PředmětyPředměty(verze: 908)
Předmět, akademický rok 2022/2023
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Ukraine after 1991 - JMM749
Anglický název: Ukraine after 1991
Český název: Ukrajina po roce 1991
Zajišťuje: Katedra ruských a východoevropských studií (23-KRVS)
Fakulta: Fakulta sociálních věd
Platnost: od 2019
Semestr: letní
E-Kredity: 6
Způsob provedení zkoušky: letní s.:
Rozsah, examinace: letní s.:0/2, Zk [HT]
Počet míst: neurčen / neurčen (50)
Minimální obsazenost: neomezen
Virtuální mobilita / počet míst: ne
Stav předmětu: nevyučován
Jazyk výuky: angličtina
Způsob výuky: prezenční
Poznámka: předmět je možno zapsat mimo plán
povolen pro zápis po webu
Garant: Valeriya Korablyova, Ph.D.
Termíny zkoušek   Rozvrh   Nástěnka   
Anotace - angličtina
Poslední úprava: Valeriya Korablyova, Ph.D. (03.02.2019)
The course covers post-1991 developments in Ukraine framed as “quadruple transition” (Taras Kuzio). Arguably, the (re)establishment of Ukraine as a sovereign state faced multiple challenges: beside political transformation towards liberal-democratic institutions and a multi-party system, and marketization (the “usual suspects” of the “democratic transition” paradigm), state-building and nation-building were on the agenda. Both required stepping away from the Soviet (colonial?) legacy. As it is written in Kuchma’s book “Ukraine is not Russia” (1994): “We created Ukraine; now we have a harder task, that is to create Ukrainians.” A shaky balance and tensions between a weak state captured by rent-seekers, on one side, and civil society with growing national awareness, on the other, constitute the core issue here. Mass protests known as the “Maidans” will be considered in the context. The first part of the course is dedicated to a new canon of Ukrainian national history, its cornerstones crucial for unifying the nation today, and its most contentious episodes triggering history wars in the region. In this thematic bloc we will start with the contested legacy of the (Kievan) Rus’, then consider the first attempts of Ukraine’s statehood after WWI, and conclude with the Holodomor (Great Famine) topic. After tackling these historical topics re-actualized in the national imaginary of the contemporary Ukrainians, we will proceed with an overview of political and economic transformations in the country while trying to figure out how a shift to market economy and democracy resulted in oligarchization and crony capitalism. The final part of the course will be dedicated to the current issues in and around Ukraine, namely post-Maidanian reforms, regional divisions – with a special focus on the Crimea and the Donbass, and migration, both outward labour migration and internally displaced persons.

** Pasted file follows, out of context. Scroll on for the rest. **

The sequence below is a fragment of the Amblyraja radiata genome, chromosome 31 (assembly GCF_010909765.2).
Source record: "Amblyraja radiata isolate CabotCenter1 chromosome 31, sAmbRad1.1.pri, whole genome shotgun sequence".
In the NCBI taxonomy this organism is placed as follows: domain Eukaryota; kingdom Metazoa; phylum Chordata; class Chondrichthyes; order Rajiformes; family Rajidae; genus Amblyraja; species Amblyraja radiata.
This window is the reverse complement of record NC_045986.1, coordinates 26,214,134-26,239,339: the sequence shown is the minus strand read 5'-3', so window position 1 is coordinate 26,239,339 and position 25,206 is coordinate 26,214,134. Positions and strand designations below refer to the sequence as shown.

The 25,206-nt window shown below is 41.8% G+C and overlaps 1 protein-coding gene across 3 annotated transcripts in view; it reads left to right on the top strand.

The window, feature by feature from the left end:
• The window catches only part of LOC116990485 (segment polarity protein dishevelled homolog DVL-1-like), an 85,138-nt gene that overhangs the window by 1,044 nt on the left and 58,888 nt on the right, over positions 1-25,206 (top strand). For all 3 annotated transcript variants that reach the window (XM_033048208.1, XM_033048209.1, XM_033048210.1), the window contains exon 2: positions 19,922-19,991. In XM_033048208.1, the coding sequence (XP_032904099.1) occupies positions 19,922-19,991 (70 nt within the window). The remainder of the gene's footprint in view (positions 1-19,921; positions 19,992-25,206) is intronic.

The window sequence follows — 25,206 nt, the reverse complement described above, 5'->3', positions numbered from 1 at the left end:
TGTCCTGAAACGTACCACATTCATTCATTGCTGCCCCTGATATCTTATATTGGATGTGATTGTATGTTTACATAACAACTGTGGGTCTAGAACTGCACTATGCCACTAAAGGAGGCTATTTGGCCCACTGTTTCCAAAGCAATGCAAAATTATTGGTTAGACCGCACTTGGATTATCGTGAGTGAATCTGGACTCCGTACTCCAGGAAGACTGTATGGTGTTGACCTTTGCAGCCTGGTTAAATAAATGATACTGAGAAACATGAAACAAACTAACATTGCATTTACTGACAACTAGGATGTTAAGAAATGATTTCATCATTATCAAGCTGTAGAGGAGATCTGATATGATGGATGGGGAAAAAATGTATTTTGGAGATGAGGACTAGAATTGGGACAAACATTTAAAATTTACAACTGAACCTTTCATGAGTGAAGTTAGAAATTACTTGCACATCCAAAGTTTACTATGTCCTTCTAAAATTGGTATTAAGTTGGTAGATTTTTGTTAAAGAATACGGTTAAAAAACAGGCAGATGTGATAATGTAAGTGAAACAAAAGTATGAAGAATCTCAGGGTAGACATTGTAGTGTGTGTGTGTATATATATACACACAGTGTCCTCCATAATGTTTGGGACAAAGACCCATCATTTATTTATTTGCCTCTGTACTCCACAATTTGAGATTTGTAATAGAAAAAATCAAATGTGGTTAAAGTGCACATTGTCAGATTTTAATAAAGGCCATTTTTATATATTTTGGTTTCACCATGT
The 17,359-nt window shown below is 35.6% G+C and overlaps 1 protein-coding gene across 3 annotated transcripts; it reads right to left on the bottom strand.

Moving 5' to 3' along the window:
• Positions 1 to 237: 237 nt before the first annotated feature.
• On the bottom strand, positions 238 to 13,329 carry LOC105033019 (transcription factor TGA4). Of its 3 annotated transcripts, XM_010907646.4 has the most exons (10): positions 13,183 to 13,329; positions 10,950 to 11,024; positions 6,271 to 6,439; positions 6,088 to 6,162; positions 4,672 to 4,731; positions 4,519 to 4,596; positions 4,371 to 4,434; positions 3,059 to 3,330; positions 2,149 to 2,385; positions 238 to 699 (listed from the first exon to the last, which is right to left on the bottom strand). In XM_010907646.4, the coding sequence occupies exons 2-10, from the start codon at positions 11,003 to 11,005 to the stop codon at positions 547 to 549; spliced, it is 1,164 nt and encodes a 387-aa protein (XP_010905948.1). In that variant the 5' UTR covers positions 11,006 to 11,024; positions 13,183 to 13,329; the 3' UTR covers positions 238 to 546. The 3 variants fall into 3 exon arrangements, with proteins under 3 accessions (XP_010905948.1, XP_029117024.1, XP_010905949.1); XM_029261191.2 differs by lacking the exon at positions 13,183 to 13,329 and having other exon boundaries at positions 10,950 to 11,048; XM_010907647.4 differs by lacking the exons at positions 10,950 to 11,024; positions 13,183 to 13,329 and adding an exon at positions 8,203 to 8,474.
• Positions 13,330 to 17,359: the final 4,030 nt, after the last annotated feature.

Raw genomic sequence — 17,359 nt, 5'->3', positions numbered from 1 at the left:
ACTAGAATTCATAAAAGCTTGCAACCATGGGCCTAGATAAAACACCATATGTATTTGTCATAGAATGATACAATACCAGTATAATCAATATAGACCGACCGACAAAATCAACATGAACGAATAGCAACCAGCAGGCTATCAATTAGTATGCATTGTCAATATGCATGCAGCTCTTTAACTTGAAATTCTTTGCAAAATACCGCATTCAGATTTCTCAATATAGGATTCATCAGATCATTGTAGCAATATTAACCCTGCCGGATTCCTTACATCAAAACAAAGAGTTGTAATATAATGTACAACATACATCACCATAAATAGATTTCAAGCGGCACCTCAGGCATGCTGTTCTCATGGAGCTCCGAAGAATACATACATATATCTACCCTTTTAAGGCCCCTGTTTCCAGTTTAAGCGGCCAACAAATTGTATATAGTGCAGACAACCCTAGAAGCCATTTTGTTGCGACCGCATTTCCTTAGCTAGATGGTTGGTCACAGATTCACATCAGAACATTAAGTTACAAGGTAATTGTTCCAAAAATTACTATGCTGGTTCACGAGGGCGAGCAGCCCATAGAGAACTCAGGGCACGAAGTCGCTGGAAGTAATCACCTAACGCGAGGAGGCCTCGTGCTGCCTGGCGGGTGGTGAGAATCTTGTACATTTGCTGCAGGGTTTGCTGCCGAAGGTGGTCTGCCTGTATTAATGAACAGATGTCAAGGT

The course has an interdisciplinary character combining historical and political science approaches, as well as involving sociological data. It provides a deeper historical context to the current situation in Ukraine disclosing the roots of the warfare in Donbass, the origins and outcomes of the Maidan uprising, and discussing the viability of Ukraine’s national project.
Podmínky zakončení předmětu - angličtina
Poslední úprava: Valeriya Korablyova, Ph.D. (03.02.2019)

Upon completion of this course, students should be able to:

  • describe main stages and challenges of Ukraine’s post-Soviet development;
  • explain the specificity of Ukraine’s national project;
  • assess the post-colonial legacy of Ukraine;
  • single out the main episodes in the national history;
  • raise arguments in discussions on debatable topics (Holodomor as a genocide; Ukraine as a failed state; Ukraine as a cleft country; national church of Ukraine; and so on);
  • orient in the political landscape of the present-day Ukraine;
  • discuss the shortcomings of the economic situation in Ukraine;
  • describe regional, linguistic, and religious diversity in present-day Ukraine;
  • put the current Russian-Ukrainian war in a broader context;
  • discuss the prospects of Ukraine in terms of regional and European integration;
  • enhance oral and writing skills in academic English.
Literatura - angličtina
Poslední úprava: Valeriya Korablyova, Ph.D. (03.02.2019)

Compulsory literature:

Wilson, Andrew. (2015). The Ukrainians: Unexpected Nation, Fourth edition. Yale University Press.

Plokhy, Serhii. (2015). The Gates of Europe: a History of Ukraine. Basic Books.


Recommended literature:

Wilson, Andrew (2014) Ukraine Crisis: What It Means for the West. Yale University Press.